Sports Related Foot and Ankle Injuries

Foot and ankle injuries are a common occurrence when it comes to athletes of any sport. While many athletes dismiss the initial aches and pains, the truth is that ignoring potential foot and ankle injuries can lead to serious problems. As athletes continue to place pressure and strain the area further, a mild injury can turn into something as serious as a rupture and may lead to a permanent disability. There are many factors that contribute to sports related foot and ankle injuries, which include failure to warm up properly, not providing support or wearing bad footwear. Common injuries and conditions athletes face, including:

  • Plantar Fasciitis
  • Plantar Fasciosis
  • Achilles Tendinitis
  • Achilles Tendon Rupture
  • Ankle Sprains

Sports related injuries are commonly treated using the RICE method. This includes rest, applying ice to the injured area, compression and elevating the ankle. More serious sprains and injuries may require surgery, which could include arthroscopic and reconstructive surgery. Rehabilitation and therapy may also be required in order to get any recovering athlete to become fully functional again. Any unusual aches and pains an athlete sustains must be evaluated by a licensed, reputable medical professional.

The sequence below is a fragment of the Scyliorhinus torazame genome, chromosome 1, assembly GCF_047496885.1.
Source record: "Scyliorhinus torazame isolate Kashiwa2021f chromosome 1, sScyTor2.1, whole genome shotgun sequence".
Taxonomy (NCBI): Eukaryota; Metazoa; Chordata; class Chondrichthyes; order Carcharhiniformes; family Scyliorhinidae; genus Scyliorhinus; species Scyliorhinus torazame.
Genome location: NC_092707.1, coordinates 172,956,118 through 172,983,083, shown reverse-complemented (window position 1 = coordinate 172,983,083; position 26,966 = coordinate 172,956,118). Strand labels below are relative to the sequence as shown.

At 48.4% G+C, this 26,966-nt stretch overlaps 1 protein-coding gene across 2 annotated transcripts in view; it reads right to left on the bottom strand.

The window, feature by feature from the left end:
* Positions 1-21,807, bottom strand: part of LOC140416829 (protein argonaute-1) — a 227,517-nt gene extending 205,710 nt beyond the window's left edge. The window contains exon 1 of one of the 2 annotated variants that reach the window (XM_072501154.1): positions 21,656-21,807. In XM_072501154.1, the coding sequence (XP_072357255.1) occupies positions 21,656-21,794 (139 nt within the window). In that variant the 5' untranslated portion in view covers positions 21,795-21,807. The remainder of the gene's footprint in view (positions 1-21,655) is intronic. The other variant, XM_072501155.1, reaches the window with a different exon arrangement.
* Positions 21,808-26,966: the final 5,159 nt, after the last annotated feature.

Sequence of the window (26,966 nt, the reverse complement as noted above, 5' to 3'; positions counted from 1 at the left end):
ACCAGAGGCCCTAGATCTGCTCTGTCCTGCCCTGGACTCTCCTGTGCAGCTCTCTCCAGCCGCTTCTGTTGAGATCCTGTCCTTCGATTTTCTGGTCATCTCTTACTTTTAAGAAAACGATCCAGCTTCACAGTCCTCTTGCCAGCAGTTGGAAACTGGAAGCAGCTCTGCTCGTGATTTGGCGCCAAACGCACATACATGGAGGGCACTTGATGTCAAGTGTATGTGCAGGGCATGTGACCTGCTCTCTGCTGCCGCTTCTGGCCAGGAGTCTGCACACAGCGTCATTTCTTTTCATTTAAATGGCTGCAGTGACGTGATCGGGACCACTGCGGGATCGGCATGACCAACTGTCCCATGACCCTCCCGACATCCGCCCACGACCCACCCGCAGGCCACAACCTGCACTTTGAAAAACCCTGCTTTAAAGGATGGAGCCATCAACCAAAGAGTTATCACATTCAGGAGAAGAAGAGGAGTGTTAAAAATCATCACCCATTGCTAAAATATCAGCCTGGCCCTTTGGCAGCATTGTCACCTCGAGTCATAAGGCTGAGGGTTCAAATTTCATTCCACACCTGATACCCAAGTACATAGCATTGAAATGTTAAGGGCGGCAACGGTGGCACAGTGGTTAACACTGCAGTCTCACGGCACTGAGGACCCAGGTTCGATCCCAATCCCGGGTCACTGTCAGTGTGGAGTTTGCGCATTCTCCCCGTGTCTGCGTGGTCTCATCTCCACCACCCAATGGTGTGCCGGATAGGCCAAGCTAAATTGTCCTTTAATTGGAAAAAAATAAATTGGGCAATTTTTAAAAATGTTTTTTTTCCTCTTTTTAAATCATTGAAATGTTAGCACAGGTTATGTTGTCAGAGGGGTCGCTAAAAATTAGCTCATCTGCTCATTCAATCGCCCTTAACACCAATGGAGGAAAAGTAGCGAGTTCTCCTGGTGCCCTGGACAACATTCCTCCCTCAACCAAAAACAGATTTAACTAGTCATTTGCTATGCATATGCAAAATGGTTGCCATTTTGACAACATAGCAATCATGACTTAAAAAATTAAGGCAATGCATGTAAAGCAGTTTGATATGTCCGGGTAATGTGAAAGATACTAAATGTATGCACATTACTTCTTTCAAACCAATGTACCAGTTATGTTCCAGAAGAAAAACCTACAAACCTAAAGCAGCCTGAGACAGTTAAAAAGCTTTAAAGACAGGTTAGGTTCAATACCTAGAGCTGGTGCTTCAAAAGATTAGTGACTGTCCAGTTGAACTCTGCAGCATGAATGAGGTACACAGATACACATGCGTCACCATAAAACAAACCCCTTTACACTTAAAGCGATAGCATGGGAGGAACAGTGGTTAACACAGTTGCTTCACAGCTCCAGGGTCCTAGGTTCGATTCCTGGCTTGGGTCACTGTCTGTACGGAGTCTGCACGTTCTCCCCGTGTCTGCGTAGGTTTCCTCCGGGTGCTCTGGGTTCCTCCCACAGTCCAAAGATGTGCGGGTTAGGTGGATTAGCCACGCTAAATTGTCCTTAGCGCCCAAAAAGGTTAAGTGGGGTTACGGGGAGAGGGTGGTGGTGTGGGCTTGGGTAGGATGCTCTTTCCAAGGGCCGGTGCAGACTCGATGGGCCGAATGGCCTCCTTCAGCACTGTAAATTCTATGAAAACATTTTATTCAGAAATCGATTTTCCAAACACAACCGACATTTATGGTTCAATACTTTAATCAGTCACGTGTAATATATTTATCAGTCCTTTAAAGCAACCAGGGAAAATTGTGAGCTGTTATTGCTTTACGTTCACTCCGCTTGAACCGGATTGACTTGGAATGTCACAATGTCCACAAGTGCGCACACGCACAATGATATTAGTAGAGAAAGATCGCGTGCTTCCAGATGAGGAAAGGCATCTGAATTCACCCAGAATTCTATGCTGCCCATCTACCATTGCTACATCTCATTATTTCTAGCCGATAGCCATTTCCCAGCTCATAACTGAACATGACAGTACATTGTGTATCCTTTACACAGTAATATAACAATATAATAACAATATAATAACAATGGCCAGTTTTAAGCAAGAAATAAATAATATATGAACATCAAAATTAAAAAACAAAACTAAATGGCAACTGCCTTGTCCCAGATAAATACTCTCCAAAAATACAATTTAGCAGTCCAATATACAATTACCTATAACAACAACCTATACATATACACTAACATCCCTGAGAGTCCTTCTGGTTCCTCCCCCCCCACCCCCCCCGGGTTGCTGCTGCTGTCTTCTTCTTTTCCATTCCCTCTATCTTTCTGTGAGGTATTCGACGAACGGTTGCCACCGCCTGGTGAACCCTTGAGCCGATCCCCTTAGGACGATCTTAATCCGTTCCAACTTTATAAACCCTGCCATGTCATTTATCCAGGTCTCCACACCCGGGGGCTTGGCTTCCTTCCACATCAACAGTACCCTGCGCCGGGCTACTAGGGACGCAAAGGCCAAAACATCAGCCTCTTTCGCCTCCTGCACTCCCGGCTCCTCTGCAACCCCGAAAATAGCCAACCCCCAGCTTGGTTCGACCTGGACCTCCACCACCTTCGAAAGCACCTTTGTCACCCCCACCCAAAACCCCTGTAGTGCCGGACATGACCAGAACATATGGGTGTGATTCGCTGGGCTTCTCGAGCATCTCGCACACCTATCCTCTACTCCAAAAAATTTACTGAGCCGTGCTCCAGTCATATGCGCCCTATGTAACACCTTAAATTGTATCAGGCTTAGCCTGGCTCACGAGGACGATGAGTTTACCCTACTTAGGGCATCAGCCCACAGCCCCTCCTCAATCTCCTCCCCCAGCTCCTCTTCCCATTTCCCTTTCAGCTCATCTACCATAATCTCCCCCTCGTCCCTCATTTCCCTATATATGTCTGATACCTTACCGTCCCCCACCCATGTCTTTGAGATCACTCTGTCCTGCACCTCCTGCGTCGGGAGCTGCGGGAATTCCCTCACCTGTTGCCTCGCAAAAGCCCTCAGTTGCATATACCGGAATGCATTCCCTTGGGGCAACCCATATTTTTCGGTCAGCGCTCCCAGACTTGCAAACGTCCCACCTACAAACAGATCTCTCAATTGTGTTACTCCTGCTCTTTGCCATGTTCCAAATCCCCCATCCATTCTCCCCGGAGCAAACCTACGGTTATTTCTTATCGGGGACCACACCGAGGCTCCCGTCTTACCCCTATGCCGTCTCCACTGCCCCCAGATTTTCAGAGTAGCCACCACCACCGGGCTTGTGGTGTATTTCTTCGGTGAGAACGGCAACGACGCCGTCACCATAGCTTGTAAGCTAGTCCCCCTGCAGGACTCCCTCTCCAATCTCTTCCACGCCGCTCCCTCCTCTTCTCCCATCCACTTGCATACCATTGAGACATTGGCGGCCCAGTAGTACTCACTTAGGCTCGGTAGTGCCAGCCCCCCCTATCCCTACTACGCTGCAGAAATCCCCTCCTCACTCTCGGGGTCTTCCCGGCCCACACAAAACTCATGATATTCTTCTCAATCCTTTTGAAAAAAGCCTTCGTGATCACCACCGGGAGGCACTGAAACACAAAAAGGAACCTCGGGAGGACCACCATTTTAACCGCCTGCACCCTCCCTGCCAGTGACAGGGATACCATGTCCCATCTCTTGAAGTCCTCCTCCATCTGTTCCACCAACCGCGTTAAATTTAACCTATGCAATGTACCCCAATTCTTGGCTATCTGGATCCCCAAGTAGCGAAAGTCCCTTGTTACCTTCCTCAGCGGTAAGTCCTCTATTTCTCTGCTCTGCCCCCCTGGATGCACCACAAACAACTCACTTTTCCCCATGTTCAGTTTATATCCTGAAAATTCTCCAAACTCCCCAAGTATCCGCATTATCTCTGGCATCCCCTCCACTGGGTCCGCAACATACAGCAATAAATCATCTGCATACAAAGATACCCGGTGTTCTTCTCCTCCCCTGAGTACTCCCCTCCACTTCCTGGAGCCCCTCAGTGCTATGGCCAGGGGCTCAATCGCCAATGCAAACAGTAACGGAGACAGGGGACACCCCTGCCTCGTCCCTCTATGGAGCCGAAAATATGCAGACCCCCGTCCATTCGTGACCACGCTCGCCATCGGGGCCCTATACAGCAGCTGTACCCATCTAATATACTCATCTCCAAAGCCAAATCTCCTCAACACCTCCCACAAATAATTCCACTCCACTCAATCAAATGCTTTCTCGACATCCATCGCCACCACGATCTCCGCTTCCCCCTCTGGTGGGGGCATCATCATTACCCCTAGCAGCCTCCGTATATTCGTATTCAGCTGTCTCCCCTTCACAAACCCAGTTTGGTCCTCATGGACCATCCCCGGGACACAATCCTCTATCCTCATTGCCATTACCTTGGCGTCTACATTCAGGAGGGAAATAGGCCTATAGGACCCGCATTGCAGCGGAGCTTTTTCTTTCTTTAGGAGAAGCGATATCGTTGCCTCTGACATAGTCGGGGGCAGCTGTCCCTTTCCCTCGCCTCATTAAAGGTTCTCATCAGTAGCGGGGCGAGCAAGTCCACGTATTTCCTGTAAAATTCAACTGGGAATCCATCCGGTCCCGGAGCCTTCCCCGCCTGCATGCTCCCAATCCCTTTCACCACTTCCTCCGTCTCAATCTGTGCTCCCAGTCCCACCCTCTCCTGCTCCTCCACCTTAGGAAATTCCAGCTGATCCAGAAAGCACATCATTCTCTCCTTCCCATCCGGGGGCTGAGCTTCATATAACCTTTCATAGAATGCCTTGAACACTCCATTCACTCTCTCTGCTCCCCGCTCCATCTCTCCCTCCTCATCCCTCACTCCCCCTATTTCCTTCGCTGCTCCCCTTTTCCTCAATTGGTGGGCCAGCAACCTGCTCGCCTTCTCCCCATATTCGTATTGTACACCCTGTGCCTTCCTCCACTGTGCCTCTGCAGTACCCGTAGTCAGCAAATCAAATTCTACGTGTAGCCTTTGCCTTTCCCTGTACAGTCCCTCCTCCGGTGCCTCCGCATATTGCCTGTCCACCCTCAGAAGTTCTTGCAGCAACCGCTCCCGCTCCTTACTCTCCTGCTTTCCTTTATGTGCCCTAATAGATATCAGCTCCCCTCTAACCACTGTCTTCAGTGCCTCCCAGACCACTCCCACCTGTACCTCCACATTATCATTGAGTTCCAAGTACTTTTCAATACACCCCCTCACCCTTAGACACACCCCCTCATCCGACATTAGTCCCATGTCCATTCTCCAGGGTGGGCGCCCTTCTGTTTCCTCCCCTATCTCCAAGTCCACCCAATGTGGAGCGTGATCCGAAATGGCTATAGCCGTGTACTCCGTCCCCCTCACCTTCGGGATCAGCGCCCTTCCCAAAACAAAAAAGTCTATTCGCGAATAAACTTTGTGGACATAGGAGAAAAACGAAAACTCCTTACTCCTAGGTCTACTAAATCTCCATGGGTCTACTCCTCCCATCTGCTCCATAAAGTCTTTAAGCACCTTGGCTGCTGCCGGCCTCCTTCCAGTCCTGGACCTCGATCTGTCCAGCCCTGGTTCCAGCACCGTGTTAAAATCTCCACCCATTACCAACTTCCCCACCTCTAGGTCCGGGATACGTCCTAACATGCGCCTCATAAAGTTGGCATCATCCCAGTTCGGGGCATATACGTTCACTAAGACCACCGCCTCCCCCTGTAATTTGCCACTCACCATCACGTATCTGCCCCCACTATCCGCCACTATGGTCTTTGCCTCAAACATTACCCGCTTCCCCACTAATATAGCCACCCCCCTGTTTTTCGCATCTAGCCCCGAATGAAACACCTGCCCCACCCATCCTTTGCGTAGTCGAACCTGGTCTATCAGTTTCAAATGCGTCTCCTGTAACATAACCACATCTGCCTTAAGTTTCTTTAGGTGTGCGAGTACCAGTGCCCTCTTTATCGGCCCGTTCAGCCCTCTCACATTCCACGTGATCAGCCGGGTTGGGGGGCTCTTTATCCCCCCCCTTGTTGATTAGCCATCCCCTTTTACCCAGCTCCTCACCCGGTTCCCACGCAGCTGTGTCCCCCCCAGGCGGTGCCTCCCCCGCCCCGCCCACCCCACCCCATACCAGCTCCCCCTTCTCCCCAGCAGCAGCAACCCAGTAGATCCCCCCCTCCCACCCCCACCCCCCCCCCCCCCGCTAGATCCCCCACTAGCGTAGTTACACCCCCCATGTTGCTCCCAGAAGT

If you have any questions please feel free to contact one of our offices located in Drexel Hill and West Chester, PA . We offer the newest diagnostic and treatment technologies for all your foot and ankle needs.

Read more about Sports Related Foot And Ankle Injuries